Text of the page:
Saturday, February 08, 2014

Guest Post by Justin Gutainis

Ley, Lady, Ley

By Justin Gustainis

Detective Sergeant Stan Markowski of the Scranton Police Department’s Occult Crimes Unit, lives in a world like ours, but … different. In this “alternate” universe, virtually all the supernatural creatures of myth and legend really exist. Fearing persecution (sometimes with good reason) these beings kept a low profile for most of human history. But that changed after World War Two, when the creatures of the night began to crawl out of the coffin, er, closet.

Although supernatural entities are to be found everywhere in Stan’s world,

many people have noticed that the area in and around Scranton is home to many more “supes” per capita than a lot of other places. This remained a mystery, until 1966.

That was the year that a couple of scientists at the University of Scranton

published a paper, “Ley Line Intersection in Northeast Pennsylvania: Myth or Magnet?” in the Journal of the American Magical Association. The scientists, Richard Passon and Edward Warner, argued that scores of ley lines intersect in and around Scranton.

The concept of ley lines is derived in part from the Chinese notion of feng shui, which holds that there are invisible forces that bind humans, spirits, and land together. Ley lines, some say, trace the movement of supernatural creatures across the earth tens of thousands of years ago – when it was easier for such individuals to move about undetected. Others maintain that the lines represent the cosmic flow of energy across the planet.

According to Passon and Warner, there are four points in and around Scranton

where at least ten different ley lines come together. More recent research argues that there may be as many as twenty such intersections within a fifty-mile radius of the city. There are those who claim that the extensive coal mining that once was the area’s mainstay had something to do with directing the flow of cosmic energy.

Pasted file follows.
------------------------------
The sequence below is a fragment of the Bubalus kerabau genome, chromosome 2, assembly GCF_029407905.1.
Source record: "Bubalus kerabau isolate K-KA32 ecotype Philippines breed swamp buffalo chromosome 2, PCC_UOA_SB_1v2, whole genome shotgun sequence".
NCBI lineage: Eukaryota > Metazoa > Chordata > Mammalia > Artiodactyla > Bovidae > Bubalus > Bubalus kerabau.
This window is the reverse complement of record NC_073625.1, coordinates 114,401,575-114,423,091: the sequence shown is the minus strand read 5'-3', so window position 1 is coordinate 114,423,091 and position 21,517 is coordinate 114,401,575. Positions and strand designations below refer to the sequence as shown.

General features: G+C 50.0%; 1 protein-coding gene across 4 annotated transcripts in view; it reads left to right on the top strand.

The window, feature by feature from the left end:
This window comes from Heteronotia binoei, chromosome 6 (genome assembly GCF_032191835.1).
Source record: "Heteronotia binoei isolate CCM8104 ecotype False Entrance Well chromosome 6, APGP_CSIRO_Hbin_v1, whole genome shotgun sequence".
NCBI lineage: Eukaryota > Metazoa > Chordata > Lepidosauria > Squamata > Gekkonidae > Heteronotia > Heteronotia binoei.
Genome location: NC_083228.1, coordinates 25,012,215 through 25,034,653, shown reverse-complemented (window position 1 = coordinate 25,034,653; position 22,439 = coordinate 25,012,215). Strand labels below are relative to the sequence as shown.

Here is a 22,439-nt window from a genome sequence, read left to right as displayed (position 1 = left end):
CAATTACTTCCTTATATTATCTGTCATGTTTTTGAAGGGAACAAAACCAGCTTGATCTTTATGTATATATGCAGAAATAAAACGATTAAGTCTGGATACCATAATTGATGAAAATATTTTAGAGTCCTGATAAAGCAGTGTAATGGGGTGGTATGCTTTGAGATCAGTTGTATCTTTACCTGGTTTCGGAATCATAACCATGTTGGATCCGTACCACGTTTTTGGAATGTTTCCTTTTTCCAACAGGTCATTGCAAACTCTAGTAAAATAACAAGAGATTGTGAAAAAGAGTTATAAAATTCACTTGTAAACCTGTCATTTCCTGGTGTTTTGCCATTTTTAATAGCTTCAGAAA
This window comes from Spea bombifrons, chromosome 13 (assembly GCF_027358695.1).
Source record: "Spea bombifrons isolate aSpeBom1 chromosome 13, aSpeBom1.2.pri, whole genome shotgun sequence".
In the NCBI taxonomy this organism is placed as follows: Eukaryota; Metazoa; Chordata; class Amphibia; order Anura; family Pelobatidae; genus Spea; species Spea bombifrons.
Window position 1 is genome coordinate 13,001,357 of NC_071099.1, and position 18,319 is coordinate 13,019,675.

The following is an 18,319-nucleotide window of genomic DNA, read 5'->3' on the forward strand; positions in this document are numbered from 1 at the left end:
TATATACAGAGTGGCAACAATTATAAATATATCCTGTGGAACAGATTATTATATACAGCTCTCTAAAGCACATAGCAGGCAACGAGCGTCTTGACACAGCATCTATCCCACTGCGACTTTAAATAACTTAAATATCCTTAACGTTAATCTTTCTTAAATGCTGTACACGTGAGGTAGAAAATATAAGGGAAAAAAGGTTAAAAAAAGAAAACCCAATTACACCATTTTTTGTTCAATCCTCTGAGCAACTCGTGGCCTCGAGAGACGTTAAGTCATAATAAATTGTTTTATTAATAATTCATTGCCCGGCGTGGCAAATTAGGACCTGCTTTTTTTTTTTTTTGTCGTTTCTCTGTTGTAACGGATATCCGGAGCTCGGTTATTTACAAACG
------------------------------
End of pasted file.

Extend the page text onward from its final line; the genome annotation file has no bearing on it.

As Stan puts it, “The intersecting ley lines are like a magnet for supes, which explains why we’ve got so many. They were drawn here over the years, even if they didn’t realize why. Weres, vamps, ghouls, witches, trolls – you name it. We’ve got ‘em all in Scranton. Lucky us.”

So, by all means, come to visit Haunted Scranton and see what all of those intersecting lay lines have wrought in this beautiful city. But you might want to bring a few religious icons (any faith will do), some garlic, and a few sprigs of wolfsbane with you – just in case any of the locals you encounter might be … hungry.


Justin Gustainis was born in Northeast Pennsylvania in 1951. He attended college at the University of Scranton, a Jesuit university that figures prominently in several of his writings.

After earning both Bachelor's and Master's degrees, he was commissioned a Lieutenant in the U. S. Army. Following military service, he held a variety of jobs, including speechwriter and professional bodyguard, before earning a Ph.D. at Bowling Green State University in Ohio. He was married to Patricia A. Grogan of Toledo, Ohio, from 1977 until her death in 2007. He misses her a lot.

Mr. Gustainis currently lives in Plattsburgh, New York. He is a Professor of Communication at Plattsburgh State University, where he earned the SUNY Chancellor's Award for Excellence in Teaching in 2002.

*Photo via author's Goodreads and Biography via author's website

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